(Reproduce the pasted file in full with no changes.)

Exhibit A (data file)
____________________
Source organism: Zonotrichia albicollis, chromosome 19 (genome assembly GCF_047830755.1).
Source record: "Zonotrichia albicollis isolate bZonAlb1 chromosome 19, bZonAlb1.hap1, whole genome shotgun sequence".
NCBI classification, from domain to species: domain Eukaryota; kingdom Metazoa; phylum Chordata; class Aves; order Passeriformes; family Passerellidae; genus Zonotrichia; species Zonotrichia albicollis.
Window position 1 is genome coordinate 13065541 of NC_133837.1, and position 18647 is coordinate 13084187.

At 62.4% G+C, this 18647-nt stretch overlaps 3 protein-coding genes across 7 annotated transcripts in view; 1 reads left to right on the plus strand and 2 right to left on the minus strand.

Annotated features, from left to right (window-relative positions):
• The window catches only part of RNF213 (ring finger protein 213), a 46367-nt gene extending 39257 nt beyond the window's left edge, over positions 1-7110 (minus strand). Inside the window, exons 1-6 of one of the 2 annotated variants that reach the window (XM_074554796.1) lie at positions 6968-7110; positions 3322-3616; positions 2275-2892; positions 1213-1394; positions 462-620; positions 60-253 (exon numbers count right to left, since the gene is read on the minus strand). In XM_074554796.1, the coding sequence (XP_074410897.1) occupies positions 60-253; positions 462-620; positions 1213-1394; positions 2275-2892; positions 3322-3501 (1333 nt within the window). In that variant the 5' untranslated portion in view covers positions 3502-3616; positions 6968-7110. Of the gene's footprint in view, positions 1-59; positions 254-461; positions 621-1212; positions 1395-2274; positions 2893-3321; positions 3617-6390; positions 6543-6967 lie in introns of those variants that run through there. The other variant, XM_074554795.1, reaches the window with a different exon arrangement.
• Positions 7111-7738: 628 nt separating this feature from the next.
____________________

Source organism: Zonotrichia albicollis, chromosome 19 (genome assembly GCF_047830755.1).
Source record: "Zonotrichia albicollis isolate bZonAlb1 chromosome 19, bZonAlb1.hap1, whole genome shotgun sequence".
NCBI classification, from domain to species: domain Eukaryota; kingdom Metazoa; phylum Chordata; class Aves; order Passeriformes; family Passerellidae; genus Zonotrichia; species Zonotrichia albicollis.
Window position 1 is genome coordinate 13065541 of NC_133837.1, and position 18647 is coordinate 13084187.

At 62.4% G+C, this 18647-nt stretch overlaps 3 protein-coding genes across 7 annotated transcripts in view; 1 reads left to right on the plus strand and 2 right to left on the minus strand.

Annotated features, from left to right (window-relative positions):
• The window catches only part of RNF213 (ring finger protein 213), a 46367-nt gene extending 39257 nt beyond the window's left edge, over positions 1-7110 (minus strand). Inside the window, exons 1-6 of one of the 2 annotated variants that reach the window (XM_074554796.1) lie at positions 6968-7110; positions 3322-3616; positions 2275-2892; positions 1213-1394; positions 462-620; positions 60-253 (exon numbers count right to left, since the gene is read on the minus strand). In XM_074554796.1, the coding sequence (XP_074410897.1) occupies positions 60-253; positions 462-620; positions 1213-1394; positions 2275-2892; positions 3322-3501 (1333 nt within the window). In that variant the 5' untranslated portion in view covers positions 3502-3616; positions 6968-7110. Of the gene's footprint in view, positions 1-59; positions 254-461; positions 621-1212; positions 1395-2274; positions 2893-3321; positions 3617-6390; positions 6543-6967 lie in introns of those variants that run through there. The other variant, XM_074554795.1, reaches the window with a different exon arrangement.
• Positions 7111-7738: 628 nt separating this feature from the next.